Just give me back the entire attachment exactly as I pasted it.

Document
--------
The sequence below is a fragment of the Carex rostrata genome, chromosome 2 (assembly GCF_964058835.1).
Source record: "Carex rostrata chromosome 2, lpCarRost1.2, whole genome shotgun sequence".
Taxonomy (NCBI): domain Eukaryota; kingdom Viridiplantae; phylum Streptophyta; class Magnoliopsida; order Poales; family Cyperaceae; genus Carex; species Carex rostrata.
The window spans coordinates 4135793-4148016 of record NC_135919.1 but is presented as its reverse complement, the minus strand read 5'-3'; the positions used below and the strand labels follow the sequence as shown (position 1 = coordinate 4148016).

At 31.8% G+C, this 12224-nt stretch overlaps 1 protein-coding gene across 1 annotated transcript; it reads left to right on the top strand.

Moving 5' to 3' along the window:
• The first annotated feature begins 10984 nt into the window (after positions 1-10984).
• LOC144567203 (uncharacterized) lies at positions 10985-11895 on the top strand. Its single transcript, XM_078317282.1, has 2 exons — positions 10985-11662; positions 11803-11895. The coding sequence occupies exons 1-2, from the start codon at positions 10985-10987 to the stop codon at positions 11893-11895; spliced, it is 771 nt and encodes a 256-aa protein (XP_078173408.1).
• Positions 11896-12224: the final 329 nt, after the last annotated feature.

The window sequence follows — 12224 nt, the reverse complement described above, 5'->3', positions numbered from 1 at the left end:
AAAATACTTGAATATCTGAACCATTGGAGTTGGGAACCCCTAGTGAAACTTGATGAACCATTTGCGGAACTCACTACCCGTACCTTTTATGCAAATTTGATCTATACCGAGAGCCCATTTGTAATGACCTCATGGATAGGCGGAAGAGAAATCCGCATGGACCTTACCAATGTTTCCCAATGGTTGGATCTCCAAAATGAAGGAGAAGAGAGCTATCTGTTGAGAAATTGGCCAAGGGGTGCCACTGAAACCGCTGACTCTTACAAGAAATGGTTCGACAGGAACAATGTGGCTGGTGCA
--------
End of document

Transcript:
The sequence below is a fragment of the Carex rostrata genome, chromosome 2 (assembly GCF_964058835.1).
Source record: "Carex rostrata chromosome 2, lpCarRost1.2, whole genome shotgun sequence".
Taxonomy (NCBI): domain Eukaryota; kingdom Viridiplantae; phylum Streptophyta; class Magnoliopsida; order Poales; family Cyperaceae; genus Carex; species Carex rostrata.
The window spans coordinates 4135793-4148016 of record NC_135919.1 but is presented as its reverse complement, the minus strand read 5'-3'; the positions used below and the strand labels follow the sequence as shown (position 1 = coordinate 4148016).

At 31.8% G+C, this 12224-nt stretch overlaps 1 protein-coding gene across 1 annotated transcript; it reads left to right on the top strand.

Moving 5' to 3' along the window:
• The first annotated feature begins 10984 nt into the window (after positions 1-10984).
• LOC144567203 (uncharacterized) lies at positions 10985-11895 on the top strand. Its single transcript, XM_078317282.1, has 2 exons — positions 10985-11662; positions 11803-11895. The coding sequence occupies exons 1-2, from the start codon at positions 10985-10987 to the stop codon at positions 11893-11895; spliced, it is 771 nt and encodes a 256-aa protein (XP_078173408.1).
• Positions 11896-12224: the final 329 nt, after the last annotated feature.

The window sequence follows — 12224 nt, the reverse complement described above, 5'->3', positions numbered from 1 at the left end:
AAAATACTTGAATATCTGAACCATTGGAGTTGGGAACCCCTAGTGAAACTTGATGAACCATTTGCGGAACTCACTACCCGTACCTTTTATGCAAATTTGATCTATACCGAGAGCCCATTTGTAATGACCTCATGGATAGGCGGAAGAGAAATCCGCATGGACCTTACCAATGTTTCCCAATGGTTGGATCTCCAAAATGAAGGAGAAGAGAGCTATCTGTTGAGAAATTGGCCAAGGGGTGCCACTGAAACCGCTGACTCTTACAAGAAATGGTTCGACAGGAACAATGTGGCTGGTGCA